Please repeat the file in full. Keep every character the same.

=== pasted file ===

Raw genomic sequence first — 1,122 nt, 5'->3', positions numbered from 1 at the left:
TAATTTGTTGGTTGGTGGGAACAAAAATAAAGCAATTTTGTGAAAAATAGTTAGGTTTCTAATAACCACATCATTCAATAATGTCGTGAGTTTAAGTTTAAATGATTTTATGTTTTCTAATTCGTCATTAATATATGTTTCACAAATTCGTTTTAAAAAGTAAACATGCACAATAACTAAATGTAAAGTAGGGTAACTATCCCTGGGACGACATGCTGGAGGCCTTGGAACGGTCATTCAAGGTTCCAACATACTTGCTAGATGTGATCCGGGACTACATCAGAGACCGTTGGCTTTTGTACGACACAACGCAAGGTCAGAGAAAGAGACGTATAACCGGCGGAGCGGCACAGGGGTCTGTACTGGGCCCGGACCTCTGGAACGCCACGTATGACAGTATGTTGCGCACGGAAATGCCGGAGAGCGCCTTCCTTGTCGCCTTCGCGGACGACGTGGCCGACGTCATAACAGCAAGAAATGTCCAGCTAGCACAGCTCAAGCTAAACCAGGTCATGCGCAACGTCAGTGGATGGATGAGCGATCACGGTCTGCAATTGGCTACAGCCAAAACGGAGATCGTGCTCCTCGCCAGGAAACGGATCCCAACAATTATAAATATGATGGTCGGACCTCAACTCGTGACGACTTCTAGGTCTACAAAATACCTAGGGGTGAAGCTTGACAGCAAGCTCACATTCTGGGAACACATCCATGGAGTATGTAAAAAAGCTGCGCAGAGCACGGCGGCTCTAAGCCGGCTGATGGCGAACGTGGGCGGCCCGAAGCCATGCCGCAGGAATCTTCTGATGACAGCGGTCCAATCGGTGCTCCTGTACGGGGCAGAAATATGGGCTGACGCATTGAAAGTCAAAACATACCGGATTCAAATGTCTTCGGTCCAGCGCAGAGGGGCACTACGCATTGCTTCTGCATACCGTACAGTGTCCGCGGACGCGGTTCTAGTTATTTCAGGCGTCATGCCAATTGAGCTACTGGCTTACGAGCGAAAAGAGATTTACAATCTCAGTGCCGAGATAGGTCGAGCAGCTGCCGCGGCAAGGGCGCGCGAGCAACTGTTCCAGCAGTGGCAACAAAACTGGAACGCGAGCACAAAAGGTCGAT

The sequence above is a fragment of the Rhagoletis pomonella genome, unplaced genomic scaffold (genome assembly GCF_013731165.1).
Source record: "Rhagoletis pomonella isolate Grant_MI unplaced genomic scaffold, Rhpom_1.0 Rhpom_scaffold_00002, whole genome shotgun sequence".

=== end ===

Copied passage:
Raw genomic sequence first — 1,122 nt, 5'->3', positions numbered from 1 at the left:
TAATTTGTTGGTTGGTGGGAACAAAAATAAAGCAATTTTGTGAAAAATAGTTAGGTTTCTAATAACCACATCATTCAATAATGTCGTGAGTTTAAGTTTAAATGATTTTATGTTTTCTAATTCGTCATTAATATATGTTTCACAAATTCGTTTTAAAAAGTAAACATGCACAATAACTAAATGTAAAGTAGGGTAACTATCCCTGGGACGACATGCTGGAGGCCTTGGAACGGTCATTCAAGGTTCCAACATACTTGCTAGATGTGATCCGGGACTACATCAGAGACCGTTGGCTTTTGTACGACACAACGCAAGGTCAGAGAAAGAGACGTATAACCGGCGGAGCGGCACAGGGGTCTGTACTGGGCCCGGACCTCTGGAACGCCACGTATGACAGTATGTTGCGCACGGAAATGCCGGAGAGCGCCTTCCTTGTCGCCTTCGCGGACGACGTGGCCGACGTCATAACAGCAAGAAATGTCCAGCTAGCACAGCTCAAGCTAAACCAGGTCATGCGCAACGTCAGTGGATGGATGAGCGATCACGGTCTGCAATTGGCTACAGCCAAAACGGAGATCGTGCTCCTCGCCAGGAAACGGATCCCAACAATTATAAATATGATGGTCGGACCTCAACTCGTGACGACTTCTAGGTCTACAAAATACCTAGGGGTGAAGCTTGACAGCAAGCTCACATTCTGGGAACACATCCATGGAGTATGTAAAAAAGCTGCGCAGAGCACGGCGGCTCTAAGCCGGCTGATGGCGAACGTGGGCGGCCCGAAGCCATGCCGCAGGAATCTTCTGATGACAGCGGTCCAATCGGTGCTCCTGTACGGGGCAGAAATATGGGCTGACGCATTGAAAGTCAAAACATACCGGATTCAAATGTCTTCGGTCCAGCGCAGAGGGGCACTACGCATTGCTTCTGCATACCGTACAGTGTCCGCGGACGCGGTTCTAGTTATTTCAGGCGTCATGCCAATTGAGCTACTGGCTTACGAGCGAAAAGAGATTTACAATCTCAGTGCCGAGATAGGTCGAGCAGCTGCCGCGGCAAGGGCGCGCGAGCAACTGTTCCAGCAGTGGCAACAAAACTGGAACGCGAGCACAAAAGGTCGAT

The sequence above is a fragment of the Rhagoletis pomonella genome, unplaced genomic scaffold (genome assembly GCF_013731165.1).
Source record: "Rhagoletis pomonella isolate Grant_MI unplaced genomic scaffold, Rhpom_1.0 Rhpom_scaffold_00002, whole genome shotgun sequence".